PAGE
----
In Cologne Cathedral they were placed in a magnificent shrine, the largest reliquary in Western Europe, an extraordinary piece of medieval art. Though the original Cathedral dates back to the 9th Century, it was only formally completed and inaugurated in 1880. It remains one of the principal places of pilgrimage in Germany, where miraculous healing properties were attributed to the relics.
The shrine, by the way, was once opened and found to contain, according to report, the remains of three males, one old, one middle aged, and one young, all according to legend. These were wrapped in white silk and re-enshrined.
However, in the early 1270s, a century or so after the relics were installed in Cologne, Marco Polo, then travelling through Persia, arrived at the city of Saveh, just south of Tehran. There he was shown what was claimed to be the true tombs of the Magi, but the locals could tell him little more than “they were three kings who had been buried there in days gone by”.
It was from Saveh, Polo reports, that three kings set out when “they came to worship Jesus Christ”. But by this time the three were coming to be seen as kings, not in Persia, but in Southern India, the coast of Malabar which had been visited in Apostolic times by St Thomas.
They were baptised, as was said by St Thomas, and later were honoured themselves as saints. St Caspar, the youngest one carrying the gift of gold, was now identified as an Indian, or in the style of the day, an Ethiopian.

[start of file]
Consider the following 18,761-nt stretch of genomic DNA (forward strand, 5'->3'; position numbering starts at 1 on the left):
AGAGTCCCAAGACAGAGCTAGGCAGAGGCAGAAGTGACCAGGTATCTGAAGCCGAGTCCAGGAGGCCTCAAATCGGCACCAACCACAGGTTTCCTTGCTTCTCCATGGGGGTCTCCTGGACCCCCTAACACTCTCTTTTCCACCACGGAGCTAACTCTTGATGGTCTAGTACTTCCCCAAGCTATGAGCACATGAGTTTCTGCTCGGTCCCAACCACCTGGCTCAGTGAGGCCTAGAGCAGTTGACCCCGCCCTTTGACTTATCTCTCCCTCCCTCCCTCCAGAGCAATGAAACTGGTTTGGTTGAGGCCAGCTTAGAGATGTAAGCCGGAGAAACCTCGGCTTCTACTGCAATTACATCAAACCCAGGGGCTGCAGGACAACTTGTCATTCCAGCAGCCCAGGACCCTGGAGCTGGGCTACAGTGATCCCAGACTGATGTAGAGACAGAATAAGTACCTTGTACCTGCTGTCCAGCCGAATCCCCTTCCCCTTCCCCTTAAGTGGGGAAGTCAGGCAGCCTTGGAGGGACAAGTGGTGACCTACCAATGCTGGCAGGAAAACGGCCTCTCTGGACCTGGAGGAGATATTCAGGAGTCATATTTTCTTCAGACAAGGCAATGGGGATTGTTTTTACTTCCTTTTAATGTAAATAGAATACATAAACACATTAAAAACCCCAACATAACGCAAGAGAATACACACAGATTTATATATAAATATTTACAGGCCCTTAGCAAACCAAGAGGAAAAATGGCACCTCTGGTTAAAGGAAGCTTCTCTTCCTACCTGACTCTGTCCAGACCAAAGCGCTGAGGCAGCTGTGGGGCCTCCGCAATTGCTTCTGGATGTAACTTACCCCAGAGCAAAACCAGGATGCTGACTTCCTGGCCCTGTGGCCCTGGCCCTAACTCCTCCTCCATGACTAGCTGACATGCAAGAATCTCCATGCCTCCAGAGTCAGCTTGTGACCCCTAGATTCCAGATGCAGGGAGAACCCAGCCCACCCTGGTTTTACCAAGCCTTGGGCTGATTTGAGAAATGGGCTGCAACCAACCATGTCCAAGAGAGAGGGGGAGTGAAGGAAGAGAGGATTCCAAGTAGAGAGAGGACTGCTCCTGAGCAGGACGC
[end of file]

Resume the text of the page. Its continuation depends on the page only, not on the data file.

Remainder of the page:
As for the actual Ethiopia, the land of Prester John, a Christian monarch of legend, came to be more clearly identified as properly being in Africa, Caspar became a true African. At this date the pagan Bantu peoples of Zinj, from the south along the east coast of Africa were known only as slaves in the Muslim world; at this time the slave trade of Europe and the new world had not yet begun.
The Ethiopians, since the nation became Christian, had claimed that their kingdom had been founded by Solomon’s son by the Queen of Sheba, so they were not merely witnesses to the birth of Christianity, they were in truth an entitled people with authentic Biblical connections. This the Ethiopians believed as matter of faith in the 14th Century. And this they still believe, wherever they live, from Ethiopia to Ireland, still as a matter of faith.
In western art the three kings, who had originally been as three white men, became three men of Asian, African and European aspect.
In his 1550 painting of the Magi Albrecht Durer, for instance, aside from giving his own features to the second king, paints the young Caspar as an African. So did other artists, such Hieronymous Bosch. However, as the Reformation swept Europe, the patience of some reformers, such as Luther, with all this legendry rigmarole broke. Martin Luther insisted they were not kings, but merely wise men, honourable enough, of course, as were “the learned among us in universities’.